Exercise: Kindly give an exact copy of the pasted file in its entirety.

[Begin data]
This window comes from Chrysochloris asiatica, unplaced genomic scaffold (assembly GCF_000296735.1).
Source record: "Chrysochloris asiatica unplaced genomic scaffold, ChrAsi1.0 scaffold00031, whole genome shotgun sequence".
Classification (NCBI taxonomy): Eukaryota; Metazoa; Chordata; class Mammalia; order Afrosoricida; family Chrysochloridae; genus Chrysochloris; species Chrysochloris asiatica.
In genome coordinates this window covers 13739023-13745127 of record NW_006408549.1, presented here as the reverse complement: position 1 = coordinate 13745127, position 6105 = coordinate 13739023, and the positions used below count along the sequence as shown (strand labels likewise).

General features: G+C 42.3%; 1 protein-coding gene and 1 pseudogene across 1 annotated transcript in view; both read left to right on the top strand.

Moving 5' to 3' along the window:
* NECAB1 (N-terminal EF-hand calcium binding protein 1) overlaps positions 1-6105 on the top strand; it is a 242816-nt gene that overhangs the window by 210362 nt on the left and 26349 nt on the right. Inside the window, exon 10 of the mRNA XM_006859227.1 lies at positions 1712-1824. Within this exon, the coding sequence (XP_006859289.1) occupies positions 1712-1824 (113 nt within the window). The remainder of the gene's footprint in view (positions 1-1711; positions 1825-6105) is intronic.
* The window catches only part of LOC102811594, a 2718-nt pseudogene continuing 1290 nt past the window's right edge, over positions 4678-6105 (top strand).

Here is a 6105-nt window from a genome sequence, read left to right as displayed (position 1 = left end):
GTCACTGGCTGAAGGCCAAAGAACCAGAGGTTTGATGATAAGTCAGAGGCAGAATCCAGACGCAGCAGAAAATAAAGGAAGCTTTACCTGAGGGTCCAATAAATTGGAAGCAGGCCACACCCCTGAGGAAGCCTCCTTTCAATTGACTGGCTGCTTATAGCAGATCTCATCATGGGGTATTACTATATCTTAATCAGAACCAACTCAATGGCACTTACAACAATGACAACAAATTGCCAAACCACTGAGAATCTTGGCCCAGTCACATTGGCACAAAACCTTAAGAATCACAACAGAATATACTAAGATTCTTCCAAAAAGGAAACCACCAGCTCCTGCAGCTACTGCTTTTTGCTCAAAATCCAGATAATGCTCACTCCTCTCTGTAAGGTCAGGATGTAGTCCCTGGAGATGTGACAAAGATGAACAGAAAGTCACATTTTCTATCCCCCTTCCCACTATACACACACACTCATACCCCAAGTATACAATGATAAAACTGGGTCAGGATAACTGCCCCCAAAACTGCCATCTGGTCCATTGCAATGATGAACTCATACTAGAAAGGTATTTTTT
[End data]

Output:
This window comes from Chrysochloris asiatica, unplaced genomic scaffold (assembly GCF_000296735.1).
Source record: "Chrysochloris asiatica unplaced genomic scaffold, ChrAsi1.0 scaffold00031, whole genome shotgun sequence".
Classification (NCBI taxonomy): Eukaryota; Metazoa; Chordata; class Mammalia; order Afrosoricida; family Chrysochloridae; genus Chrysochloris; species Chrysochloris asiatica.
In genome coordinates this window covers 13739023-13745127 of record NW_006408549.1, presented here as the reverse complement: position 1 = coordinate 13745127, position 6105 = coordinate 13739023, and the positions used below count along the sequence as shown (strand labels likewise).

General features: G+C 42.3%; 1 protein-coding gene and 1 pseudogene across 1 annotated transcript in view; both read left to right on the top strand.

Moving 5' to 3' along the window:
* NECAB1 (N-terminal EF-hand calcium binding protein 1) overlaps positions 1-6105 on the top strand; it is a 242816-nt gene that overhangs the window by 210362 nt on the left and 26349 nt on the right. Inside the window, exon 10 of the mRNA XM_006859227.1 lies at positions 1712-1824. Within this exon, the coding sequence (XP_006859289.1) occupies positions 1712-1824 (113 nt within the window). The remainder of the gene's footprint in view (positions 1-1711; positions 1825-6105) is intronic.
* The window catches only part of LOC102811594, a 2718-nt pseudogene continuing 1290 nt past the window's right edge, over positions 4678-6105 (top strand).

Here is a 6105-nt window from a genome sequence, read left to right as displayed (position 1 = left end):
GTCACTGGCTGAAGGCCAAAGAACCAGAGGTTTGATGATAAGTCAGAGGCAGAATCCAGACGCAGCAGAAAATAAAGGAAGCTTTACCTGAGGGTCCAATAAATTGGAAGCAGGCCACACCCCTGAGGAAGCCTCCTTTCAATTGACTGGCTGCTTATAGCAGATCTCATCATGGGGTATTACTATATCTTAATCAGAACCAACTCAATGGCACTTACAACAATGACAACAAATTGCCAAACCACTGAGAATCTTGGCCCAGTCACATTGGCACAAAACCTTAAGAATCACAACAGAATATACTAAGATTCTTCCAAAAAGGAAACCACCAGCTCCTGCAGCTACTGCTTTTTGCTCAAAATCCAGATAATGCTCACTCCTCTCTGTAAGGTCAGGATGTAGTCCCTGGAGATGTGACAAAGATGAACAGAAAGTCACATTTTCTATCCCCCTTCCCACTATACACACACACTCATACCCCAAGTATACAATGATAAAACTGGGTCAGGATAACTGCCCCCAAAACTGCCATCTGGTCCATTGCAATGATGAACTCATACTAGAAAGGTATTTTTT